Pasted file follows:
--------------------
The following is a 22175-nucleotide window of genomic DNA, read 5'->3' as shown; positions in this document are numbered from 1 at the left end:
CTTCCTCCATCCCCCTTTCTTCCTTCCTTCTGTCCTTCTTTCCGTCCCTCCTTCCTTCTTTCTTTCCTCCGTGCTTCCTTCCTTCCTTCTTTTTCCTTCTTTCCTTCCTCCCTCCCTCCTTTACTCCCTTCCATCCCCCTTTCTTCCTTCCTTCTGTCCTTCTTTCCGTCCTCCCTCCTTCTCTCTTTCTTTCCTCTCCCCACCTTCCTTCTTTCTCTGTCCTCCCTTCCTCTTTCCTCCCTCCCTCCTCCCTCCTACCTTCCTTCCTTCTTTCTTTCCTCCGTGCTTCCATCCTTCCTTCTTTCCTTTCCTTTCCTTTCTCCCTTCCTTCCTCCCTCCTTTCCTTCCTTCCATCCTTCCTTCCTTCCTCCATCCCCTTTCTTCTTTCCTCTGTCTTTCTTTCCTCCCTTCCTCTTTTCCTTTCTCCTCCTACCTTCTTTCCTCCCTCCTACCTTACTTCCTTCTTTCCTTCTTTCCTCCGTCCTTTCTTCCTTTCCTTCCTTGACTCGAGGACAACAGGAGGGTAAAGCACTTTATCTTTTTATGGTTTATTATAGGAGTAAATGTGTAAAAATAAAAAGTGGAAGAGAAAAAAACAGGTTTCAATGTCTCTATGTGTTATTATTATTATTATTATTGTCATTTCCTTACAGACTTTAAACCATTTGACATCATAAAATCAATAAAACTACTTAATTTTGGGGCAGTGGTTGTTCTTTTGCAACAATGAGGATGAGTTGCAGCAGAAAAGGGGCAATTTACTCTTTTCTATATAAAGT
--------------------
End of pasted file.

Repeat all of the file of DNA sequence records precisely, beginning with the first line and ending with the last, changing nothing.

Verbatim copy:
The following is a 22175-nucleotide window of genomic DNA, read 5'->3' as shown; positions in this document are numbered from 1 at the left end:
CTTCCTCCATCCCCCTTTCTTCCTTCCTTCTGTCCTTCTTTCCGTCCCTCCTTCCTTCTTTCTTTCCTCCGTGCTTCCTTCCTTCCTTCTTTTTCCTTCTTTCCTTCCTCCCTCCCTCCTTTACTCCCTTCCATCCCCCTTTCTTCCTTCCTTCTGTCCTTCTTTCCGTCCTCCCTCCTTCTCTCTTTCTTTCCTCTCCCCACCTTCCTTCTTTCTCTGTCCTCCCTTCCTCTTTCCTCCCTCCCTCCTCCCTCCTACCTTCCTTCCTTCTTTCTTTCCTCCGTGCTTCCATCCTTCCTTCTTTCCTTTCCTTTCCTTTCTCCCTTCCTTCCTCCCTCCTTTCCTTCCTTCCATCCTTCCTTCCTTCCTCCATCCCCTTTCTTCTTTCCTCTGTCTTTCTTTCCTCCCTTCCTCTTTTCCTTTCTCCTCCTACCTTCTTTCCTCCCTCCTACCTTACTTCCTTCTTTCCTTCTTTCCTCCGTCCTTTCTTCCTTTCCTTCCTTGACTCGAGGACAACAGGAGGGTAAAGCACTTTATCTTTTTATGGTTTATTATAGGAGTAAATGTGTAAAAATAAAAAGTGGAAGAGAAAAAAACAGGTTTCAATGTCTCTATGTGTTATTATTATTATTATTATTGTCATTTCCTTACAGACTTTAAACCATTTGACATCATAAAATCAATAAAACTACTTAATTTTGGGGCAGTGGTTGTTCTTTTGCAACAATGAGGATGAGTTGCAGCAGAAAAGGGGCAATTTACTCTTTTCTATATAAAGT